Charles Harold Mawson, known as "Charlie", was born in Bradford in 1898. The family settled in Whitley Bay, Northumberland, and as a young man he took up employment in a bank. Around that time, he began to keep a diary, and the entries are notable for the honesty with which he muses on his desire to be a totally committed follower of Jesus Christ. However, following the passing of the Military Service Act in early 1916, on October 25th of that year he was called up for military service in the 2nd Life Guards, and was assigned to the Household Battalion. Diary entries ceased, but letters home (always liable to be censored) began. From the extracts from his letters it is clear that the aspirations expressed in his diary entries were fulfilled in his experiences at the infantry training camp in Windsor, where he took every opportunity presented, informally and in Christian services, to talk about His Saviour. But how would he fare when sent overseas to "France" (more accurately, Flanders, in Belgium)? He was only there for some 4 months, but his letters home reveal how faith can be triumphantly joyful in the most dangerous of circumstances. He is truly inspirational.He was taking part in an action at Poelcappelle, near Ypres, on October 12th, 1917, in the First Battle of Passchendaele, when a shell exploded nearby and he went to be for ever with his Lord and Saviour, no longer to be found on earth.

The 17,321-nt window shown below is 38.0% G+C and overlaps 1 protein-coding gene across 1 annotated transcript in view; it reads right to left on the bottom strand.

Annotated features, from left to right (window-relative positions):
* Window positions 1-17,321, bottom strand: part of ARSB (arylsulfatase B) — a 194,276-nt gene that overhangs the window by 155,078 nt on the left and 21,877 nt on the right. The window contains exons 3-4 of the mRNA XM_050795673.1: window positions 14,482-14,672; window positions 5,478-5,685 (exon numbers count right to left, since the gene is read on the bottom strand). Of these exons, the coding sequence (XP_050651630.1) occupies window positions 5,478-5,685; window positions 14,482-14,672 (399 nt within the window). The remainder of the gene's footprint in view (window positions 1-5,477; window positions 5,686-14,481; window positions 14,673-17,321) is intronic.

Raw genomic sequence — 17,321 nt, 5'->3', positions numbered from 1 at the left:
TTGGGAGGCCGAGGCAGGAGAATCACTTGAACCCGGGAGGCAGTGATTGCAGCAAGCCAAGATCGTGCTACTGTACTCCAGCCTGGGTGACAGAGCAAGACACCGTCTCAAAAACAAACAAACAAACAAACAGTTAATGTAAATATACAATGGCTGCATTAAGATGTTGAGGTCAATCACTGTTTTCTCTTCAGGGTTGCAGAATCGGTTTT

He was 19 years and 8 months old. The effect of his life on his comrades in arms is well evidenced by the letters which they wrote to share memories of him with his family. His name is recorded on Panel 3 of the Tyne Cote Memorial to the Missing in Zonnebeke, West-Vlaanderen, Belgium; but, as he himself said of other believers, "How splendid to leave the army with a record in the Lamb's Book of Life." The extracts from his diary and letters home form a fitting memorial: on reading them, the Bishop of Durham could write, "I bless God for this splendid young life, filled and used, first in peace, then in the fiery crucible of soldier-life, not by any vague 'new thought', nor worship of mere manhood, but by the old and unchangeable Gospel of the Grace of God in Christ" [Handley Moule, (May, 1918)].100 years have passed since that day in October 1917 and his story remains a challenge to us all: in these more settled days, do we face our problems with the same uncompromisingly cheerful faith as Charlie faced his?
Publisher: Scripture Truth Publications
Number of pages: 46
Weight: 67 g
Dimensions: 216 x 140 x 2 mm
Edition: New edition